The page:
THP-E288: Will The Efficiencies From SLH2 Be Enough To Offset Its Price Tag?

Paul Rodden • Season: 2024 • Episode: 288

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Welcome to The Hydrogen Podcast!

In episode 288, Daimler Trucks partners with Linde and completely revolutionizes hydrogen refueling. Will the increases in fueling efficiencies be enough to offset the cost of supercooled liquid hydrogen? I’ll go over the announcement and give my thoughts on today’s hydrogen podcast.

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Paul Rodden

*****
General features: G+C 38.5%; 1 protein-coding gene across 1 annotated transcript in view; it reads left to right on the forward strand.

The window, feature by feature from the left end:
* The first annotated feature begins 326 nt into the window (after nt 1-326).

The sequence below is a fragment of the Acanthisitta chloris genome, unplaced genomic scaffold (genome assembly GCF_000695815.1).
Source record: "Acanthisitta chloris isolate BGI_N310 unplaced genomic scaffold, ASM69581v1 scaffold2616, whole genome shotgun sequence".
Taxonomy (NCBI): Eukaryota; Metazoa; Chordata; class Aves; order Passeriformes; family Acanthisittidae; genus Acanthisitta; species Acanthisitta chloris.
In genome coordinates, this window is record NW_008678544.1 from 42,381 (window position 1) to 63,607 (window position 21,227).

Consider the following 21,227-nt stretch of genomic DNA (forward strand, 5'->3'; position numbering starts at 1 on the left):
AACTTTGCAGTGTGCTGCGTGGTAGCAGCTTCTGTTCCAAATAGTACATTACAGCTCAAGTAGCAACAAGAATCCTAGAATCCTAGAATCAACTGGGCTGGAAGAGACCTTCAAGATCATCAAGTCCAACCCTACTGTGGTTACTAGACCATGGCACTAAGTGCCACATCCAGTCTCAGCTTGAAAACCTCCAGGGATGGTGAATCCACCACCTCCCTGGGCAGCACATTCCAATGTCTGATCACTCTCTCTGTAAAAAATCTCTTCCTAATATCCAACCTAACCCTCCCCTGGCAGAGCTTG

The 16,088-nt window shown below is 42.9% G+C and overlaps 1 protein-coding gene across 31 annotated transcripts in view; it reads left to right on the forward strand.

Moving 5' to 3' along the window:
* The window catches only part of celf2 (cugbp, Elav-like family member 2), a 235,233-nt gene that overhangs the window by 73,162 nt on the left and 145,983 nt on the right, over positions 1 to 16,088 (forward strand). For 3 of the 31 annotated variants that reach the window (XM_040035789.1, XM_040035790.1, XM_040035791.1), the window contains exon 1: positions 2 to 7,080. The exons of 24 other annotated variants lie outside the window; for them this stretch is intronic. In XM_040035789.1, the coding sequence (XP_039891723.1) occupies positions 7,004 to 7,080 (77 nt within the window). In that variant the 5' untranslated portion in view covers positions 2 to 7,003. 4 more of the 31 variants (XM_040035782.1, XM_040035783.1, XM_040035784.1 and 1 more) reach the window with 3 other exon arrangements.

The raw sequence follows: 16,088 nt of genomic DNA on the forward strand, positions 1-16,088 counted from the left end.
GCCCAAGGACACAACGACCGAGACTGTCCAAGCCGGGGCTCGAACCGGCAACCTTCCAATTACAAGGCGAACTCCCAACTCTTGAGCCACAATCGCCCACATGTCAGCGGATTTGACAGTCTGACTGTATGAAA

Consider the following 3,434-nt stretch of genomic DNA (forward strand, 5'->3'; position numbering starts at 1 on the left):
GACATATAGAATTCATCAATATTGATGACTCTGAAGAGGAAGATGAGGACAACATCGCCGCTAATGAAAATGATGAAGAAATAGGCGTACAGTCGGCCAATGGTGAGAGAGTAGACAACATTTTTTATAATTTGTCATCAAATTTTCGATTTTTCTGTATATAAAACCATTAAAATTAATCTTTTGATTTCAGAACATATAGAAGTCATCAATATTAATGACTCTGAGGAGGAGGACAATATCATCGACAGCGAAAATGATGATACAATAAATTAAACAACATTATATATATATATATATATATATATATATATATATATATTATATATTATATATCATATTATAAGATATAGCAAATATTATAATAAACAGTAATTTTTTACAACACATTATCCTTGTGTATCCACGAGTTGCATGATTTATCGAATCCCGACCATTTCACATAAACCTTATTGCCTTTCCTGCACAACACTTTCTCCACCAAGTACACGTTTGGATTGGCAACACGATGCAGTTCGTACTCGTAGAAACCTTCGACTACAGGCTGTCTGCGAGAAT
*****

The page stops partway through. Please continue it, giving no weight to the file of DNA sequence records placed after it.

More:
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Daimler Trucks partners with Linde and completely revolutionizes hydrogen refueling. Will the increases in fueling efficiencies be enough to offset the cost of supercooled liquid hydrogen? I’ll go over the announcement and give my thoughts on today’s hydrogen podcast. The big questions in the energy industry today are, how is hydrogen the primary driving force behind the evolution of energy? Where is capital being deployed for hydrogen projects globally? And where are the best investment opportunities for early adopters who recognize the importance of hydrogen? I will address the critical issues and give you the information you need to deploy capital. Those are the questions that will unlock the potential of hydrogen and this podcast will give you the answers. My name is Paul Rodden and welcome to the hydrogen podcast. In a press release on February 7 from Daimler truck safe, fast and simple. Daimler truck and Linde set new standard for liquid hydrogen refueling technology. Daimler Truck and Linde Engineering, two leading industrial companies, have reached an important infrastructure breakthrough on the path towards decarbonizing transportation with hydrogen. Over the past few years, engineers from both companies have jointly developed sLH2, a new process for handling subcooled liquid hydrogen. When compared to gaseous hydrogen, this innovative approach allows for a higher storage density, a greater range, faster refueling, lower costs and superior energy efficiency. Refueling takes around ten to fifteen minutes for a 40-ton heavy-duty truck, carrying 80 kg of liquid hydrogen for a range of 1,000 kilometers and more. At the same time, the new sLH2 technology lowers the required investment for a hydrogen refueling station by a factor of two to three, and operational costs are five to six times lower. Today, liquid hydrogen can be supplied reliably throughout Europe. Compared to regular liquid hydrogen (LH2) refueling technology, the new process uses a new innovative sLH2 pump to slightly increase the pressure of the liquid hydrogen. With this method, the hydrogen becomes subcooled liquid hydrogen (sLH2). Hydrogen in this state, facilitates a very robust fueling process that also keeps energy losses during refueling to a minimum. Furthermore, no data transmission between the refueling station and vehicle is necessary, which further reduces the complexity of the solution. At the same time, refueling capacity is increased to new levels. The pilot refueling station has a capacity of 400 kg of liquid hydrogen per hour. In comparison to regular liquid or gaseous hydrogen refueling concepts, sLH2 is considerably simpler while delivering increased performance. Aiming to establish a common refueling standard for hydrogen-powered trucks, the technology is made openly available to all interested parties via an ISO standard. In the presence of Rhineland-Palatinate’s Secretary of State for Economic Affairs, Petra Dick-Walther, and international media, Andreas Gorbach, Member of the Board of Management of Daimler Truck, and Juergen Nowicki, CEO of Linde Engineering, today inaugurated the first public sLH2 pilot station in Wörth am Rhein, refueling a Mercedes-Benz GenH2 Truck prototype. Andreas Gorbach, Member of the Board of Management of Daimler Truck AG, responsible for Truck Technology: “Zero-emission transport needs three factors: the right battery-electric and hydrogen-powered vehicles, the required infrastructure network and cost parity for ZEVs compared to diesel trucks. In terms of vehicles, the transformation is in full swing. In terms of hydrogen infrastructure, we are reaching a major milestone today: With sLH2, hydrogen refueling becomes as convenient as today’s refueling with diesel. It takes about 10 to 15 minutes to fuel our Mercedes-Benz GenH2 Truck for a range of more than 1,000 kilometers. We now call on other OEMs and infrastructure companies to follow our approach and jointly make this technology an industry standard.” Juergen Nowicki, Executive Vice President Linde plc and CEO of Linde Engineering: “Subcooled liquid hydrogen considerably increases the efficiency of hydrogen refueling systems. The required investment is reduced by a factor of two to three, and operational costs are five to six times lower. This and further advantages make sLH2 a practical, CO2-neutral alternative to diesel in the heavy-duty vehicle sector. The technology we have developed with Daimler Truck will help pave the way for the development of a robust refueling network, which is essential to keep vehicles moving and supply chains intact.” The new public sLH2 refueling station in Wörth am Rhein, Germany, sets a benchmark in terms of energy efficiency and performance. With energy consumption of only 0.05 KWh/kg, it requires approximately 30 times less energy compared with conventional gaseous hydrogen refueling. The refueling station has a small footprint of just 50 square meters (not including the dispenser) and allows for configurations where several dispensers for parallel refueling of trucks are possible, as well as back-to-back refueling. The liquid hydrogen storage tank has a capacity of four tons, sufficient for approximately ten hours of non-stop refueling. Meanwhile, the capacity of the sLH2 fuel station can be increased to over eight tons per day with refilling. A lower initial investment and operational costs for the sLH2 technology is expected to ultimately result in lower total cost of ownership. Daimler Truck and Linde Engineering aim to make sLH2 the leading hydrogen refueling technology for heavy-duty trucks. As a result, both companies offer a high level of transparency and openness around the relevant interfaces of the jointly developed sLH2 technology. The technology has been standardized in an open ISO process and is available to all interested parties. Now Daimler Truck and Linde Engineering call upon other OEMs, infrastructure companies and associations to apply the new liquid hydrogen standard and thereby establish a global mass market for the process. In contrast to current liquid hydrogen (LH2) refueling, the sLH2 process is similar to the convenience of current diesel refueling technology. Due to robust insulation the refueling hose and the design of the interfaces between the nozzle and fuel tank, the process is safe without the possibility of spillage. Therefore, the protective measures required for sLH2 refueling are comparable to those required for diesel. During the refueling process, cryogenic liquid hydrogen at minus 253 degrees Celsius can be filled into two connected 40 kg tanks mounted on either side of the truck chassis without the need for special safety gear. The sLH2 technology allows for high flow delivery of more than 400 kg of hydrogen per hour and filling 80 kg of liquid hydrogen can be completed in ten to fifteen minutes. Finally, the new process avoids what are known as boil-off effects and “return gas” (gas from the vehicle’s tank returning to the filling station) and therefore only one nozzle is needed to fill the tanks, making sLH2 technology easier to handle. The new refueling station in Wörth will be provided with liquid hydrogen by Linde, which has the largest liquid hydrogen capacity and distribution system in the world. Daimler Truck prefers liquid hydrogen in the development of hydrogen-based drives. In this aggregate state, the energy carrier has a far higher energy density in relation to volume than gaseous hydrogen. As a result, the tanks of a fuel-cell truck using liquid hydrogen are more cost efficient compared to the carbon tanks used for gaseous hydrogen. And due to the lower pressure, they are also significantly lighter. The technology thus enables a higher payload, and at the same time, more hydrogen can be carried, which significantly increases the trucks’ range. This makes the Mercedes-Benz GenH2 Truck, like conventional diesel trucks, suitable for flexible and demanding long-haul transport. This was demonstrated in September 2023, when a prototype of the Mercedes-Benz GenH2 Truck approved for public roads completed Daimler Truck’s #HydrogenRecordRun, covering 1,047 km of distance driven on one fill of 80 kg of liquid hydrogen. The company aims to introduce the series version of the fuel-cell truck in the second half of the decade. From mid-2024 onward, five companies are expected to take part in initial customer trials to gain first experience in CO2-free long-distance transport with Mercedes-Benz GenH2 Trucks. The semi-trailer tractors will be deployed in different long-haul applications on specific routes within Germany, and they will be refueled at the now open public sLH2 refueling station in Wörth am Rhein and at a refueling station in the Duisburg area. Daimler Truck and its partner companies are thus creating a lighthouse project with the aim to demonstrate that decarbonized transport with hydrogen-powered trucks is already possible today. However, for the transformation to succeed, it will be necessary in the coming years to ensure the buildup of an international refueling infrastructure and a sufficient supply of green liquid hydrogen. Okay, so quite a press release from Daimler truck and Linde with his gargantuan announcement of not only supercooled hydrogen refueling station technology, but also that they’ve made this technology completely open source. Now, while no numbers were given, specifically, we do get a glimpse of the overall cost reduction in using SLH2 platform and its long term benefit. I will say that I’m not surprised that this is coming out of Germany, their push for the hydrogen economy is next level. And it would appear that the traditional German embrace of increasing efficiencies is now getting applied to heavy duty hydrogen truck refueling. It’ll be interesting to see if and how this gets adopted by others across the EU. And along with that, I would bet big that a US adoption of this technology will lag behind considerably with my only hesitation that Linde could implement the technology at various locations here in the US with targeted partners. And I wouldn’t be surprised to hear that they weren’t already doing this. The big question I have now is this with the added cost to super cool the hydrogen, how long will it take to realize the efficiency gains on the downstream benefits this technology represents. Hopefully, we’ll get a better understanding of the economics of this value chain soon as I’m excited about the possibilities this technology offers. Alright, that’s it for me, everyone. If you have a second, I would really appreciate it. If you could leave a good review on whatever platform it is that you listen to Apple podcast, Spotify, Google, YouTube, whatever it is, that would be a tremendous help to the show. And as always, if you ever have any feedback, you’re welcome to email me directly at So until next time, keep your eyes up and honor one another. Hey, this is Paul. I hope you liked this podcast. If you did and want to hear more. I’d appreciate it if you would either subscribe to this channel on YouTube, or connect with your favorite platform through my website at Thanks for listening. I very much appreciate it. Have a great day.